An Arab writer, Ibn Fadlan, was sent by the Caliph of Baghdad on a diplomatic mission to the Bulgars in the Middle Volga area of Russia. While there in A.D. 921, Ibn Fadlan met a people called the Rus, Swedish Viking traders, who had brought slaves to sell at the markets. Ibn Fadlan describes the Rus and at one point he mentioned that all the men were tattooed from the tips of their fingers to their necks. The tattoos were dark green figures of trees and symbols. It is likely, however, that the tattoos were probably dark blue, a color that comes from using wood ash to dye the skin. While Ibn Fadlan describes the tattoos as trees, he could have see the Vikings trademark gripping beast or other knotwork patterns of which the Vikings were fond. This is rather slight evidence on which to state categorically that Vikings tattooed themselves. The Arabic word used in the original text for “tattoo” was more commonly used to describe mosque decorations rather than actual tattoos. Also, tattoos are not mentioned in any of the sagas or poetry, although these literary works describe many other physical characteristics such as scars or hair color.
 
Unfortunately, human skin does not survive centuries of burial. However, a Scythian chieftain was found in Siberia who had been buried circa 500 B.C. He had been buried beneath the permafrost, so his skin and tattoos survived. While this find predates Viking traders in Russia by 1300 years, it is possible that Vikings could have met the descendants of the Scythians while on trading missions in Russia and learned the tattooing art from them. The Scythian warrior’s tattoos had Scythian art styles, of course. If Vikings did have tattoos, it is likely they would have used Norse designs and symbols found in their other artwork on bone carvings or jewelry.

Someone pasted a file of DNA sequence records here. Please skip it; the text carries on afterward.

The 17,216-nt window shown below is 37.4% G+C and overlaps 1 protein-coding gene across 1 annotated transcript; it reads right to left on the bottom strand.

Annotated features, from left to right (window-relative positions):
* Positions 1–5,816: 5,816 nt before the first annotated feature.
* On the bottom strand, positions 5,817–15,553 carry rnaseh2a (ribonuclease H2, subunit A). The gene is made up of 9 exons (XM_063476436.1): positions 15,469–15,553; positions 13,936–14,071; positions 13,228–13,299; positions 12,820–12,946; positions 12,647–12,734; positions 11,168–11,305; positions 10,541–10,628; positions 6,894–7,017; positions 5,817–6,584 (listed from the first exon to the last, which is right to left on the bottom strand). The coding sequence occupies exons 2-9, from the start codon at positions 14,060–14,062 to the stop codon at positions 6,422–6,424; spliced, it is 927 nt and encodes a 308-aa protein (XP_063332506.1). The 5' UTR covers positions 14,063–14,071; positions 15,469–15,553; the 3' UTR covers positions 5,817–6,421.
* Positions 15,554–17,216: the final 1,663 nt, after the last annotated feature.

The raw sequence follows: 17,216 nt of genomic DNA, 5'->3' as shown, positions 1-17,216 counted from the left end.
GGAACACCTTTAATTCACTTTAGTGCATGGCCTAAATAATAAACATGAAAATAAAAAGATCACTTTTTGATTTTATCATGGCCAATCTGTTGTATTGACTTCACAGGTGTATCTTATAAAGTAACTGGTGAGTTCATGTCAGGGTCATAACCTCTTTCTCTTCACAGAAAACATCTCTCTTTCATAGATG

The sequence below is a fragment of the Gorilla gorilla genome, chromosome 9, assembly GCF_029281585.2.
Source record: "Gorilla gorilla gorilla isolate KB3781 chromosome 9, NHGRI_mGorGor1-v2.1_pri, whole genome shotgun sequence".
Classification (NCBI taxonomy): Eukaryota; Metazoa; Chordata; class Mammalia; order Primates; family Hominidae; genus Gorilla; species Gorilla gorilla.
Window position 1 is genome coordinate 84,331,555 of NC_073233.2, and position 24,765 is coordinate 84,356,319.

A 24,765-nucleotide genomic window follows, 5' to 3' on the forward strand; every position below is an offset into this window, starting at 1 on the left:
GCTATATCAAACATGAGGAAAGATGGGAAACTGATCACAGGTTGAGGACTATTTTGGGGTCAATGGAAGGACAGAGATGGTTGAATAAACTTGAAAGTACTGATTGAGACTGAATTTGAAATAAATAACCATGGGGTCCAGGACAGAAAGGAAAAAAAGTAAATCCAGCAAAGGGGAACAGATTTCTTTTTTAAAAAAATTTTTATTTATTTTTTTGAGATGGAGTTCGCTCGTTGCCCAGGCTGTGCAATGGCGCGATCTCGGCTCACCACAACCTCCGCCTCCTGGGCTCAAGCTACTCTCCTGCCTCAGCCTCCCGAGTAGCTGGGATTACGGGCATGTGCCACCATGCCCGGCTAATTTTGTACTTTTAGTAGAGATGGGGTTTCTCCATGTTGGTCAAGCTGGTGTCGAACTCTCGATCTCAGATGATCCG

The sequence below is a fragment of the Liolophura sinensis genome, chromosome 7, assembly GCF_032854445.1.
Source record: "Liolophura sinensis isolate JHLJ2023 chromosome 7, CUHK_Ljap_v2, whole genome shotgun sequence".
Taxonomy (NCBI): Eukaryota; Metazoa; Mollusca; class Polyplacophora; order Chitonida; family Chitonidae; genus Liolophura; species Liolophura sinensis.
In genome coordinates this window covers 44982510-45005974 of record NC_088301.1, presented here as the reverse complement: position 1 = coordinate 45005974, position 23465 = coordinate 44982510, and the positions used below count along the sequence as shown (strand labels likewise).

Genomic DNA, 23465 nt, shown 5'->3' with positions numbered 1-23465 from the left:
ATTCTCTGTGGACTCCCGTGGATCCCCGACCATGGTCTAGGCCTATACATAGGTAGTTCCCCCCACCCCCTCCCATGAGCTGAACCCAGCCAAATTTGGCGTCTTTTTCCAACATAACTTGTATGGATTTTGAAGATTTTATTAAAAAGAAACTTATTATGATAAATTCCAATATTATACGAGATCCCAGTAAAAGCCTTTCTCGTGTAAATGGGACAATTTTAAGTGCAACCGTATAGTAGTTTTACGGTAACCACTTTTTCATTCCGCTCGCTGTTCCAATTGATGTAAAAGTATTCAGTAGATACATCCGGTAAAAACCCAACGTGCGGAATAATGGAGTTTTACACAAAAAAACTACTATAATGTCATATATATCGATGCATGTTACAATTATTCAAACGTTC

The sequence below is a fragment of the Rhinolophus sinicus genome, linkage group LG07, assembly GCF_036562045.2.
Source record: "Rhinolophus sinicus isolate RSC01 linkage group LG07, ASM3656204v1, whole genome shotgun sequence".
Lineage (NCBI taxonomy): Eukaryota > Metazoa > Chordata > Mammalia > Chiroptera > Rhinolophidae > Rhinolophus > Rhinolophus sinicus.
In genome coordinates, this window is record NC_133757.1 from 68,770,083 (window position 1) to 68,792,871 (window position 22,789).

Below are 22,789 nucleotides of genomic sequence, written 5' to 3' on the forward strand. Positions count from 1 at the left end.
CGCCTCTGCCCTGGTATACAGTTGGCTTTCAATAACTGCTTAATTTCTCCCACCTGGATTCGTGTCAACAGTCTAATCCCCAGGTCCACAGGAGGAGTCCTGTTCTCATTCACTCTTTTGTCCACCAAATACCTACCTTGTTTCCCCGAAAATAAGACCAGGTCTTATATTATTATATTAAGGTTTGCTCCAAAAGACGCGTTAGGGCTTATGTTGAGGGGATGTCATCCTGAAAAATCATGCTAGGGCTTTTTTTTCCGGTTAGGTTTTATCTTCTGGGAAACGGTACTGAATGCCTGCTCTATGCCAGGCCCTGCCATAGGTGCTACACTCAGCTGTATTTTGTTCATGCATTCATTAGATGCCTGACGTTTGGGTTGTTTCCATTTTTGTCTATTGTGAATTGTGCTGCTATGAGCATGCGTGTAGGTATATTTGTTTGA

Many tattoo artists have designed Viking tattoos, which can be easily found in many places online. Popular Viking tattoos include the compass tattoo, called the Vegvisir. This symbol is not from the Viking Age, however; it dates to the 17th century, from an Icelandic book on magic. Another popular Viking design for a tattoo is the Helm of Awe or aegishjalmur. This symbol allows the wearer to strike his enemies with fear and confusion. It is also thought to grant magical powers to its wearer

 

England

Explorers returned home with tattooed...

 
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Polynesians to exhibit at fairs, in lecture halls and in dime museums to demonstrate the height of European civilization compared to the ‘primitive natives’. After Captain Cook returned from his voyage to Polynesia tattooing became a tradition in the British navy. By the middle of the 18th century most British ports had at least one professional tattoo artist in residence. In 1862, the Prince of Wales, later to become King Edward VII, received his first tattoo – a Jerusalem cross – on his arm. He started a tattoo fad among the aristocracy when he was tattooed before ascending to the throne. In 1882, his sons, the Duke of Clarence and the Duke of York were tattooed by the Japanese Master tattooist, Hori Chiyo (ii)